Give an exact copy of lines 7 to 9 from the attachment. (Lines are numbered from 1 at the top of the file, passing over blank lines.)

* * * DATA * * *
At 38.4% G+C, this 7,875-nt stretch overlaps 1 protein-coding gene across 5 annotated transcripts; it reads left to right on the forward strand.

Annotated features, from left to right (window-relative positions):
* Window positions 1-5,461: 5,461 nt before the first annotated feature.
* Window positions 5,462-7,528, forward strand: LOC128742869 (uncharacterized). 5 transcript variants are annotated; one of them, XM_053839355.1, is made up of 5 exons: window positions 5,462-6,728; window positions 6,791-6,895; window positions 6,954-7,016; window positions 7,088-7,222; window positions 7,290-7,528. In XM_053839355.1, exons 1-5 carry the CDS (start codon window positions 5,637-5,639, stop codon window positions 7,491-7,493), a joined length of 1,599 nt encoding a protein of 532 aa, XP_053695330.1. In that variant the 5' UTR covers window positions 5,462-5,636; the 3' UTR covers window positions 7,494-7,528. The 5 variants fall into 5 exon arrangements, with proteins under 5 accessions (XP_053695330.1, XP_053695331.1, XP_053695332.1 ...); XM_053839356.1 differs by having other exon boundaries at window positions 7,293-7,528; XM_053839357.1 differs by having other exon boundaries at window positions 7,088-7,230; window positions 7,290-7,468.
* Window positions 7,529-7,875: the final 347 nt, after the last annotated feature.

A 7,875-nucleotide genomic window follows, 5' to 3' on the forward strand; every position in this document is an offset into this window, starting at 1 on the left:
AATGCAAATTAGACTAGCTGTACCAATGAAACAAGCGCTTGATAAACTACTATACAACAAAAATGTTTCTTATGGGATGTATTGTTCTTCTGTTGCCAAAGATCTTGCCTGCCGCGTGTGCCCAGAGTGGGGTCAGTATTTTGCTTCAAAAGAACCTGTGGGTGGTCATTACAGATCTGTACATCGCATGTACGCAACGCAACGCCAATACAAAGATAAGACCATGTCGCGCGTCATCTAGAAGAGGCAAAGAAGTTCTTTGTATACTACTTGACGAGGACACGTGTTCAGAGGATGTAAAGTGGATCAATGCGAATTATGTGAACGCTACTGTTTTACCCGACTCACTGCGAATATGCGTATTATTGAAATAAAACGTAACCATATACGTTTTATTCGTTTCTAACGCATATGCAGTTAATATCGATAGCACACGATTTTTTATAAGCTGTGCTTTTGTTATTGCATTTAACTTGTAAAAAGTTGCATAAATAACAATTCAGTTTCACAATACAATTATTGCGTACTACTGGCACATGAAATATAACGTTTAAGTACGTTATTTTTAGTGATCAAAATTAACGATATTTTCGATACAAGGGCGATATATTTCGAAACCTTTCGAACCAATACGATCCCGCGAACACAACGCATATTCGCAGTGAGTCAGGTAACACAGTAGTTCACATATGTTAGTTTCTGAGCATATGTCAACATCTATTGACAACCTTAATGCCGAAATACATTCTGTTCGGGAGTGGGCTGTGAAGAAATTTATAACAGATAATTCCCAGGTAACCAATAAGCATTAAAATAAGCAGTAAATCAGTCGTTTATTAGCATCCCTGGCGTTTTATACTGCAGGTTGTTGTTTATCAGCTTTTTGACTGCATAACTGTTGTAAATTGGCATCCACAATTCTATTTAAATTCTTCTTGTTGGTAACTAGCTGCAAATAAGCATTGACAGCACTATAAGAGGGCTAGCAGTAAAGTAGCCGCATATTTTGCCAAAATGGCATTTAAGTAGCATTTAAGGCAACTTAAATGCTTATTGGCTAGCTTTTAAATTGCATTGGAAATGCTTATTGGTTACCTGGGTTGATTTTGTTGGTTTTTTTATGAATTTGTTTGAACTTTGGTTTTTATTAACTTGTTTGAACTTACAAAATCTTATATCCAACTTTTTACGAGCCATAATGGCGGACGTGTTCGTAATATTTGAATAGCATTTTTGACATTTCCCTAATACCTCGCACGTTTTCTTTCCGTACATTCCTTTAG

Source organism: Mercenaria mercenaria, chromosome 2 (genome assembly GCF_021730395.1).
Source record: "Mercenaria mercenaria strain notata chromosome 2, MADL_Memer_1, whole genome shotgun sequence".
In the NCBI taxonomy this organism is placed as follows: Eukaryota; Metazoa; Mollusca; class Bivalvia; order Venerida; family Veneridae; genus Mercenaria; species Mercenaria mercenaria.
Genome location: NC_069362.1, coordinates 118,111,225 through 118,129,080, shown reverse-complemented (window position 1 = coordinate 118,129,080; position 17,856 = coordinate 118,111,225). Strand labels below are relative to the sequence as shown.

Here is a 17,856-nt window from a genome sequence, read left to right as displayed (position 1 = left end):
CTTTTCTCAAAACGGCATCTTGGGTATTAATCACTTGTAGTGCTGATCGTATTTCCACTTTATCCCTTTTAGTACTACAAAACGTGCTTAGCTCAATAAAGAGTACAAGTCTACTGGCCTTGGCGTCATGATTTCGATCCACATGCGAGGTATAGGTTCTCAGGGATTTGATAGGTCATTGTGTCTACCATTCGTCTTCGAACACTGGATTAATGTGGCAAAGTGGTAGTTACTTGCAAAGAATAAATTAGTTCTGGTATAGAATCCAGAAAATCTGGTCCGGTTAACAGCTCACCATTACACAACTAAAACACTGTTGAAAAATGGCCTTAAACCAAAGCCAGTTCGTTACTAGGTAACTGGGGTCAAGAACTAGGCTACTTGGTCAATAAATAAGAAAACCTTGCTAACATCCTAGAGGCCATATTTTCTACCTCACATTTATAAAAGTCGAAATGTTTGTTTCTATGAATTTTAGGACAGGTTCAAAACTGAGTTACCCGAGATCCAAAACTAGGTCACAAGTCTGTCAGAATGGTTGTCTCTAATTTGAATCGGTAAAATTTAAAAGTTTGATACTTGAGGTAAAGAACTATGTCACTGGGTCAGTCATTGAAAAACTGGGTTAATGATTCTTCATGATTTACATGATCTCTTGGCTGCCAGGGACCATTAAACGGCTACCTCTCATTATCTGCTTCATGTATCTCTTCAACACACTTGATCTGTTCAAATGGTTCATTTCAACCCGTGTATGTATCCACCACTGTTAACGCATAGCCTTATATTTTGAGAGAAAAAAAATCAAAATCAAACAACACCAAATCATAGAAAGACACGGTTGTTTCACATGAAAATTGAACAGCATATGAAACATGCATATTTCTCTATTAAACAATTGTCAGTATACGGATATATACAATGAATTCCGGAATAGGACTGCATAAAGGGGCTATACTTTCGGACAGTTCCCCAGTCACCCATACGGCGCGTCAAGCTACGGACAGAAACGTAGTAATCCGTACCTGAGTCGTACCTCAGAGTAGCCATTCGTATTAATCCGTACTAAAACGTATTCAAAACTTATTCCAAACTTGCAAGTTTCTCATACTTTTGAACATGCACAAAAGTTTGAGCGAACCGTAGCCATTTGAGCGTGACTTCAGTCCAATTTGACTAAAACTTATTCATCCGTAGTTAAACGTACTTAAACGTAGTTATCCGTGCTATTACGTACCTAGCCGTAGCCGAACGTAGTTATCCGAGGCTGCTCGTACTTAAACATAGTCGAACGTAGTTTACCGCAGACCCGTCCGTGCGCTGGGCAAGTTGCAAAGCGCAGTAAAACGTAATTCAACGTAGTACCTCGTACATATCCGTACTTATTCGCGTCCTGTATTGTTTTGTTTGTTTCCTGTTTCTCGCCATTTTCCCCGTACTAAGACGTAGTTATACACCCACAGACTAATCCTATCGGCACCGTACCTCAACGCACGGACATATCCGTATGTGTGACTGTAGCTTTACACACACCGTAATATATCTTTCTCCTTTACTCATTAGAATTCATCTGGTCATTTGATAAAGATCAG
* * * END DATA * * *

AATGCAAATTAGACTAGCTGTACCAATGAAACAAGCGCTTGATAAACTACTATACAACAAAAATGTTTCTTATGGGATGTATTGTTCTTCTGTTGCCAAAGATCTTGCCTGCCGCGTGTGCCCAGAGTGGGGTCAGTATTTTGCTTCAAAAGAACCTGTGGGTGGTCATTACAGATCTGTACATCGCATGTACGCAACGCAACGCCAATACAAAGATAAGACCATGTCGCGCGTCATCTAGAAGAGGCAAAGAAGTTCTTTGTATACTACTTGACGAGGACACGTGTTCAGAGGATGTAAAGTGGATCAATGCGAATTATGTGAACGCTACTGTTTTACCCGACTCACTGCGAATATGCGTATTATTGAAATAAAACGTAACCATATACGTTTTATTCGTTTCTAACGCATATGCAGTTAATATCGATAGCACACGATTTTTTATAAGCTGTGCTTTTGTTATTGCATTTAACTTGTAAAAAGTTGCATAAATAACAATTCAGTTTCACAATACAATTATTGCGTACTACTGGCACATGAAATATAACGTTTAAGTACGTTATTTTTAGTGATCAAAATTAACGATATTTTCGATACAAGGGCGATATATTTCGAAACCTTTCGAACCAATACGATCCCGCGAACACAACGCATATTCGCAGTGAGTCAGGTAACACAGTAGTTCACATATGTTAGTTTCTGAGCATATGTCAACATCTATTGACAACCTTAATGCCGAAATACATTCTGTTCGGGAGTGGGCTGTGAAGAAATTTATAACAGATAATTCCCAGGTAACCAATAAGCATTAAAATAAGCAGTAAATCAGTCGTTTATTAGCATCCCTGGCGTTTTATACTGCAGGTTGTTGTTTATCAGCTTTTTGACTGCATAACTGTTGTAAATTGGCATCCACAATTCTATTTAAATTCTTCTTGTTGGTAACTAGCTGCAAATAAGCATTGACAGCACTATAAGAGGGCTAGCAGTAAAGTAGCCGCATATTTTGCCAAAATGGCATTTAAGTAGCATTTAAGGCAACTTAAATGCTTATTGGCTAGCTTTTAAATTGCATTGGAAATGCTTATTGGTTACCTGGGTTGATTTTGTTGGTTTTTTTATGAATTTGTTTGAACTTTGGTTTTTATTAACTTGTTTGAACTTACAAAATCTTATATCCAACTTTTTACGAGCCATAATGGCGGACGTGTTCGTAATATTTGAATAGCATTTTTGACATTTCCCTAATACCTCGCACGTTTTCTTTCCGTACATTCCTTTAG

Source organism: Mercenaria mercenaria, chromosome 2 (genome assembly GCF_021730395.1).
Source record: "Mercenaria mercenaria strain notata chromosome 2, MADL_Memer_1, whole genome shotgun sequence".